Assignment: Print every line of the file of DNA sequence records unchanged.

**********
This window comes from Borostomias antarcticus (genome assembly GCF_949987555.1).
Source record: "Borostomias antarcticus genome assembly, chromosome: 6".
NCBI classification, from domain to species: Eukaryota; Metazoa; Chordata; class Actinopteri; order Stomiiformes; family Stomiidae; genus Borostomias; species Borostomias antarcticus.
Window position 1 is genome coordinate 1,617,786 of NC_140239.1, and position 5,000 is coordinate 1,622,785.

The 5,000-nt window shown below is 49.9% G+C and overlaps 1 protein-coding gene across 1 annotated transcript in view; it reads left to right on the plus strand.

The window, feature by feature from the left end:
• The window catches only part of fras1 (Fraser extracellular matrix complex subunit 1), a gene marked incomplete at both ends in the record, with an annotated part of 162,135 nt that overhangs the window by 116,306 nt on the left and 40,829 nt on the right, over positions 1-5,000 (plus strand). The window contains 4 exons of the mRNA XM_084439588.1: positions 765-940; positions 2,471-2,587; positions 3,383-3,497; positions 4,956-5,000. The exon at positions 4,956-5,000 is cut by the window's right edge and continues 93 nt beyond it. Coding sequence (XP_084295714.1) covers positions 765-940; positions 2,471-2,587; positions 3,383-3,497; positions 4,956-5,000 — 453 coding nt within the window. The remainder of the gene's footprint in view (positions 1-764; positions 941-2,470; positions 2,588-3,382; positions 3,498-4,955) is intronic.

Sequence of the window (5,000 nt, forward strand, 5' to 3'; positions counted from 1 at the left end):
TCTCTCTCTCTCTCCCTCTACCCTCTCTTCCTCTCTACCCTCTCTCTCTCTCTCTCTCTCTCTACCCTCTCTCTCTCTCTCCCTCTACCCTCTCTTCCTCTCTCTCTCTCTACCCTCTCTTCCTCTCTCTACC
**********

This window comes from Borostomias antarcticus (genome assembly GCF_949987555.1).
Source record: "Borostomias antarcticus genome assembly, chromosome: 6".
NCBI classification, from domain to species: Eukaryota; Metazoa; Chordata; class Actinopteri; order Stomiiformes; family Stomiidae; genus Borostomias; species Borostomias antarcticus.
Window position 1 is genome coordinate 1,617,786 of NC_140239.1, and position 5,000 is coordinate 1,622,785.

The 5,000-nt window shown below is 49.9% G+C and overlaps 1 protein-coding gene across 1 annotated transcript in view; it reads left to right on the plus strand.

The window, feature by feature from the left end:
• The window catches only part of fras1 (Fraser extracellular matrix complex subunit 1), a gene marked incomplete at both ends in the record, with an annotated part of 162,135 nt that overhangs the window by 116,306 nt on the left and 40,829 nt on the right, over positions 1-5,000 (plus strand). The window contains 4 exons of the mRNA XM_084439588.1: positions 765-940; positions 2,471-2,587; positions 3,383-3,497; positions 4,956-5,000. The exon at positions 4,956-5,000 is cut by the window's right edge and continues 93 nt beyond it. Coding sequence (XP_084295714.1) covers positions 765-940; positions 2,471-2,587; positions 3,383-3,497; positions 4,956-5,000 — 453 coding nt within the window. The remainder of the gene's footprint in view (positions 1-764; positions 941-2,470; positions 2,588-3,382; positions 3,498-4,955) is intronic.

Sequence of the window (5,000 nt, forward strand, 5' to 3'; positions counted from 1 at the left end):
TCTCTCTCTCTCTCCCTCTACCCTCTCTTCCTCTCTACCCTCTCTCTCTCTCTCTCTCTCTCTACCCTCTCTCTCTCTCTCCCTCTACCCTCTCTTCCTCTCTCTCTCTCTACCCTCTCTTCCTCTCTCTACC